Which brings up another interesting point, the IDS-6300 proves to be a good candidate for helping organizations improve application code. With many businesses turning to outsourcing and/or modifying off the shelf/open source software for application development, situations may arise where due diligence is not fully implemented and agile development projects may lead to introducing security flaws into application code.  That is not an uncommon problem,  at least according to Forrester Research’s Manatosh Das –  Poor application coding persists despite lessons learned.  Das claims that more than two-thirds of applications have cross-site scripting vulnerabilities, nearly half fail to validate input strings thoroughly, and nearly one-third can fall foul of SQL injection. Das adds security professionals and software engineers have known about these types of flaws for years, but they continue to show up repeatedly in new software code.

The IDS-6300 will quickly detect those newly introduced flaws and prevent poor programing practices from creating vulnerabilities, and then provide the information that is needed to fix those flaws.

The IDS-6300 offers another advantage to customers; it can help customers to consolidate databases by identifying what databases are active and what they are used for. That in turn can lead to companies combining databases and significantly reducing licensing and support costs. DBNetworks reports that one of their customers were able to reduce database licensing costs by over $1,000,000 by detecting and consolidating databases that were discovered by the IDS-6300

The IDS-6300 starts at $25,000 and is available directly from DBNetworks and authorized partners. For more information, please visit



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Performance Management Brings New Found Value to IT

IT departments are always struggling to garner the praise they deserve. Yet, most organizations look upon IT as a necessary evil, one that is both expensive and somewhat obstructionist. However, nothing could be further from the truth, and IT departments the world over have pursued ideologies that highlight the value of the services they offer, while also demonstrating the importance that a properly executed IT management plan brings to the bottom line.

At last weeks Riverbed Disrupt event, GigaOM had a chance to talk with CIOs, as well as network managers that have demonstrated the value of IT with application performance management platforms and services.

John Green, Chief Information Officer at Baker Donelson, the 64th largest law firm in the country, offered some real world examples of how Application Performance Management (APM) and end user monitoring bring demonstrable value to an organizations IT department.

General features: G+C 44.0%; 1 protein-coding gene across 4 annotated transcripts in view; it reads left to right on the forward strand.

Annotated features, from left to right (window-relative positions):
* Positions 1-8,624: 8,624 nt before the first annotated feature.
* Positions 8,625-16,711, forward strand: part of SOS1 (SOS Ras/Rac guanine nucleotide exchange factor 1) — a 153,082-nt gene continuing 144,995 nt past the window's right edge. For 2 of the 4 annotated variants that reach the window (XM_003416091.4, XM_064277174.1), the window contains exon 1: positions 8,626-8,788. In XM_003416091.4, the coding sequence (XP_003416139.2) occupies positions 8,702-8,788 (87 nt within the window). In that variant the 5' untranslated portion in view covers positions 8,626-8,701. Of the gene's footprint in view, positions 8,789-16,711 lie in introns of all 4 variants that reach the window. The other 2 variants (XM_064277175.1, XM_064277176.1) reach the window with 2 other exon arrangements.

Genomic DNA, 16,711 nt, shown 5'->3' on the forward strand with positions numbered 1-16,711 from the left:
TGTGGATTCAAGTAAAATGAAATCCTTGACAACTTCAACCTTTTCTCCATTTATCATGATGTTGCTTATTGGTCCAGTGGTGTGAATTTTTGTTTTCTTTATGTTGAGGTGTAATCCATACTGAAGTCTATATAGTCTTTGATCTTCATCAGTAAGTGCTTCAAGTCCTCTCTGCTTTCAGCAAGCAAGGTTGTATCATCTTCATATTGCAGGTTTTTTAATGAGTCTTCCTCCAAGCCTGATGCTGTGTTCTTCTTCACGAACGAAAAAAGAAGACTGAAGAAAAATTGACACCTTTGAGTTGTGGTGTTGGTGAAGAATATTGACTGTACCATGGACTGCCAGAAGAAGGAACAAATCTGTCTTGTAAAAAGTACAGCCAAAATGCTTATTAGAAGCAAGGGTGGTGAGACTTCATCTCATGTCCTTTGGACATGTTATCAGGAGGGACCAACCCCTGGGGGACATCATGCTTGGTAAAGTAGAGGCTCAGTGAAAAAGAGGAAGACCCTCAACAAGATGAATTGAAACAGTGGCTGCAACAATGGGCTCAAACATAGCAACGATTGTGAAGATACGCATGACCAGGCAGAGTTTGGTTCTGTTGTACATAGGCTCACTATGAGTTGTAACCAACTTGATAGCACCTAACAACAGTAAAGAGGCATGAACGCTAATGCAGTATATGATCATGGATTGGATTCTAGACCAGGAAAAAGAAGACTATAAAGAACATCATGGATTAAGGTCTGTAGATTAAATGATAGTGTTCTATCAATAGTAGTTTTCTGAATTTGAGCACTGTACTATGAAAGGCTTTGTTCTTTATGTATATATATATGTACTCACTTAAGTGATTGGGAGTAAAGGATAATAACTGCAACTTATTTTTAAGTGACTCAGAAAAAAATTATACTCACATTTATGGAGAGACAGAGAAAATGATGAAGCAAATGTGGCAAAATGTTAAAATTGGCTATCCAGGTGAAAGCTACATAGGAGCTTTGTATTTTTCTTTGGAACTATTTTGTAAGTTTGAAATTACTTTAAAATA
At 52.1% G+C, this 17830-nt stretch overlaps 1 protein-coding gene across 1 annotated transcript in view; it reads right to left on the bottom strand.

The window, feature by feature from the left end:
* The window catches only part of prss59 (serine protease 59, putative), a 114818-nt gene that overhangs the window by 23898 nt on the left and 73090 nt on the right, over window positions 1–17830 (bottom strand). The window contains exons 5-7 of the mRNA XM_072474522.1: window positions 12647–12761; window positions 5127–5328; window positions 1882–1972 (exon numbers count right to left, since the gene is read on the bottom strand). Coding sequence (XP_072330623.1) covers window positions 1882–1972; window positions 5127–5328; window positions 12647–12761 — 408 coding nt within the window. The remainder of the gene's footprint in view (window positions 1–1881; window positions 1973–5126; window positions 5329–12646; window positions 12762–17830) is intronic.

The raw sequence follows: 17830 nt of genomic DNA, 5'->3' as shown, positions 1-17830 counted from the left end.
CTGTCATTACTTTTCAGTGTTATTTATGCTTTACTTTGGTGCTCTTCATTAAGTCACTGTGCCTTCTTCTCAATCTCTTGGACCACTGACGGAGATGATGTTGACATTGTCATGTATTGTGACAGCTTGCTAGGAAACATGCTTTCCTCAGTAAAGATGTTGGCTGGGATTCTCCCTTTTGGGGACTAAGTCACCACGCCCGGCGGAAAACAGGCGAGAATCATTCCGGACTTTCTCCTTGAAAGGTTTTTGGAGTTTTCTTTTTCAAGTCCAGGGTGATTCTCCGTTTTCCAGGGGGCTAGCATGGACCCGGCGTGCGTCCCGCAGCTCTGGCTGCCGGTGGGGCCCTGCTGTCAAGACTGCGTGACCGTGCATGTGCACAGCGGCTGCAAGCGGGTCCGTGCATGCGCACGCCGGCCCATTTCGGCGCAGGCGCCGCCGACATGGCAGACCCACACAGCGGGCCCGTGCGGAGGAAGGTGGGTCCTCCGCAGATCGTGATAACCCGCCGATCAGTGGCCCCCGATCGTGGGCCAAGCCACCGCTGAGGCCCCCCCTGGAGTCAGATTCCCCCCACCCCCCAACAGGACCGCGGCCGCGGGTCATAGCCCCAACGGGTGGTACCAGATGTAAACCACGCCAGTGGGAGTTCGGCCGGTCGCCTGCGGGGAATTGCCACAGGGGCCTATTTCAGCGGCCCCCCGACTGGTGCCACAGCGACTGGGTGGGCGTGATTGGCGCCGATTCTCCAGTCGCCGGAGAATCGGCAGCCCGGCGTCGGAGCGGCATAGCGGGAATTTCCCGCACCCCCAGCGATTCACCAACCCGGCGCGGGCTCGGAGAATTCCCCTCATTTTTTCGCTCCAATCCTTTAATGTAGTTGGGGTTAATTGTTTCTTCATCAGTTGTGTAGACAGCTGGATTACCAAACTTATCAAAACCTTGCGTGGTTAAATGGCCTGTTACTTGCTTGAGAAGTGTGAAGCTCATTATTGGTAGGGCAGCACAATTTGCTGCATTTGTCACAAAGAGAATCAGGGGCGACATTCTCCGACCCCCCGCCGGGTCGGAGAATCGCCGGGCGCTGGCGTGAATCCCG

Green said “my staff supports some 275 different applications and more than 40 video conferencing rooms, which are in near constant operation.” Simply put, Green has come to know the importance of how reliable service and end acceptable user experience impacts the view that the firm’s 1,500 employees have of the IT department.

Green said “I was deploying the best technology money could buy, but my end-users still weren’t happy.” Green was looking at a situation where unhappy end users could create dire circumstances, which could impact the firms bottom line. Green added “I could go to management meetings and offer proof that the networks were up 99.9% of the time, and the that the databases and the email servers were delivering five-nine statistics of operation. Yet, my end users were still complaining.”

That is when Green had an epiphany, one that amounted to realizing network performance statistics and end user expectations rarely do not go hand in hand. Green said “We needed the ability to track the actual end-user experience, and then use that information to meet user expectations.”

Green found those much desired capabilities with SteelCentral Aternity, a product that offers the ability to monitor any application on any device to provide the actual user perspective, at least when it comes to responsiveness and performance. Green said “I have been an Aternity user for about seven years, and it completely transformed the way we relate to our end users.”

Nonetheless, Green said “Aternity is only one part the puzzle, although it provides valuable information, I would like to see the whole performance and experience picture on one pane of glass.”

That was a need that brought Green to the Riverbed Disrupt event. Riverbed recently purchased Aternity and is integrating the technology into their SteelCentral product line, looking to give its customers that single pane of glass view. Green was impressed with the direction Riverbed is taking with end-to-end monitoring and offered ““With the Riverbed and Aternity combination, there is now a mix of tools, that when combined into a single pane of glass, gives you total visibility across your network, from the servers to the circuits.”

While the Riverbed event was about new technologies, the real message was that by providing full monitoring capabilities to IT, staffers can better serve end-users and demonstrate the value of effective IT.




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Riverbed Demonstrates the Importance of Full Stack Monitoring

Complete end to end monitoring has become increasingly important as enterprises strive to move from legacy data centers to the promise of software defined environments. After all, network managers encumbered by missing pieces of the network connectivity puzzle are likely to fail the transition to software defined solutions. An observation made abundantly clear at Riverbed’s Disrupt Event held in Manhattan last week. Overcoming the obstacles of connectivity has become Riverbed’s clarion call, and the company is now offering comprehensive solutions that not only ease the transition to software defined solutions, but also bring much more control and information to the network management realm.